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Another 5 Sanitary & Hygiene Items to Start Using Eco-consciously in 2020

• Barratt, S. 2017. “7 Common Household Products That Are Terrible for the Environment.” Country Living. April 6.
• Cavanaugh, R. 2019. “Common Household Items That Are Actually Bad for the Environment. Stacker. September 27.
• CNN. 2018. “11 Everyday Items That Are Damaging the Environment.” July 17.
• Hale, J. 2018. “11 Things That Are Bad for the Environment That You Do Every Day.” Bustle. April 14.
• Larson, L. 2018. “5 Surprising Household Items That Hurt the Environment.” Blue & Green Tomorrow. September 26.
• Lennon, C. 2013. “10 Products That are Killing the Environment (With Better Alternatives).” One Green Planet.
• Neal, M. 2019. “10 ‘Green’ Products That Are Bad For The Environment.” Listverse. February 19.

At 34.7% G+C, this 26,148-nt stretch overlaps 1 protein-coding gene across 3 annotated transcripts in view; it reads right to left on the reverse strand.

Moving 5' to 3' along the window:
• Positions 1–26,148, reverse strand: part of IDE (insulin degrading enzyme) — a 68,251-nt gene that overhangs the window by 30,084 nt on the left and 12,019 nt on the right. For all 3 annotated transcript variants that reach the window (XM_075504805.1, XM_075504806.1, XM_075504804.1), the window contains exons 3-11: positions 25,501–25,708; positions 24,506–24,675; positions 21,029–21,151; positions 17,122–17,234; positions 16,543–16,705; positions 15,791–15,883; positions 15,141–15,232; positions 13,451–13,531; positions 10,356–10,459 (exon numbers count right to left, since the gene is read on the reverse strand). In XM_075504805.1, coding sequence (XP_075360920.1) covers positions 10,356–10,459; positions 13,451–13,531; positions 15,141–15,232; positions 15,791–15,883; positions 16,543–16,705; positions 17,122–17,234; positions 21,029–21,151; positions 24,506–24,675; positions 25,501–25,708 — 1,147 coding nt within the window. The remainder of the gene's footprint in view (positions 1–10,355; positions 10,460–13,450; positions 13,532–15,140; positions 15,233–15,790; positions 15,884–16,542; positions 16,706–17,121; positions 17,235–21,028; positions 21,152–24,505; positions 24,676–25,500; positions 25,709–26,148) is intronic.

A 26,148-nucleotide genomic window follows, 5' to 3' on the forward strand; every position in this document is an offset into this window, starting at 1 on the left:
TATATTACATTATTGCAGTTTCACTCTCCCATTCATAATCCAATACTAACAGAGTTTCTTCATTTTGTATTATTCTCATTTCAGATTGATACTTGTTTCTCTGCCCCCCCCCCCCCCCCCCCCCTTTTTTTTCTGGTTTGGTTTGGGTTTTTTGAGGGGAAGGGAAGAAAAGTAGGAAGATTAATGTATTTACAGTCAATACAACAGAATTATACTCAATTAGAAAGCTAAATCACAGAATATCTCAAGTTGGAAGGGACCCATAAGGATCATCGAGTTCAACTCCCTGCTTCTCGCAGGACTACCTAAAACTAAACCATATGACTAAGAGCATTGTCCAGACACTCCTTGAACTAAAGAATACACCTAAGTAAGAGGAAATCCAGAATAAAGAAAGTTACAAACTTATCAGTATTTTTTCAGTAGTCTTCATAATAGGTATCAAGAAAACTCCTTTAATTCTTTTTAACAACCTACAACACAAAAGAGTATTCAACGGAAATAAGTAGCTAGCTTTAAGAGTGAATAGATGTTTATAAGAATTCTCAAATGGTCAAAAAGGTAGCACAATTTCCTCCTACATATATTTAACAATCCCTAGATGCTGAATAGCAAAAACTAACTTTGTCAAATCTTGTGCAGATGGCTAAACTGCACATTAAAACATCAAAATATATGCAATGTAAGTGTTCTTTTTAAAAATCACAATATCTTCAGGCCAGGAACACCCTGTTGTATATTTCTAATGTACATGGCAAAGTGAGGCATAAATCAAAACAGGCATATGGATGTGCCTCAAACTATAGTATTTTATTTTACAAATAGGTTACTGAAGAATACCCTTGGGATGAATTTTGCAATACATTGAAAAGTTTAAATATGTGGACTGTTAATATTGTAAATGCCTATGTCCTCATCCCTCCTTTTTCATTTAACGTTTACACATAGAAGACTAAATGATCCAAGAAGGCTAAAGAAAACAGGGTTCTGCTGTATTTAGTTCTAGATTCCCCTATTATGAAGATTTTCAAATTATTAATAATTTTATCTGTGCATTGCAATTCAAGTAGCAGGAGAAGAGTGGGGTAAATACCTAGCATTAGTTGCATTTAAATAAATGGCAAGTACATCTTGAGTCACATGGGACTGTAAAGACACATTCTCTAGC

• Onya Life. 2017. “48 Eco-friendly Products You Can Buy Today to Help Stop Plastic Pollution.” July 20.
• Sanchez, E., Selby, D., Ngalle, J., Sepehr, J. 2018. “5 Household Products That Are Slowly Destroying the Environment.” Global Citizen. January 19.


Published by Lifenvi

Live life in a livable environment.

12 thoughts on “Another 5 Sanitary & Hygiene Items to Start Using Eco-consciously in 2020

  1. great post. we need more awakening on this matter. i think each one of us counts in small actions. but what we do need to understand on an individual level and on a global level, is that we need to change our behaviour towards consumption and our way of thinking. we are no longer in the 20th century. thank you for sharing!

    Liked by 1 person

  2. Thanks for providing such wonderful information. It cost both to our economy and environment. Living in the modern and fast going world, everybody prefers which is more convenient to us. Using a menstrual cup or sponge, I will hesitate to use it. I still remembers taking the sponge out of patient in the emergency room, which was not a good experience at all.

    Liked by 1 person

  3. Very informative article. No doubt with the pandemic there would be a lot more used wet wipes ending up in our landfills. Staggering how big a carbon footprint the textile industry is.


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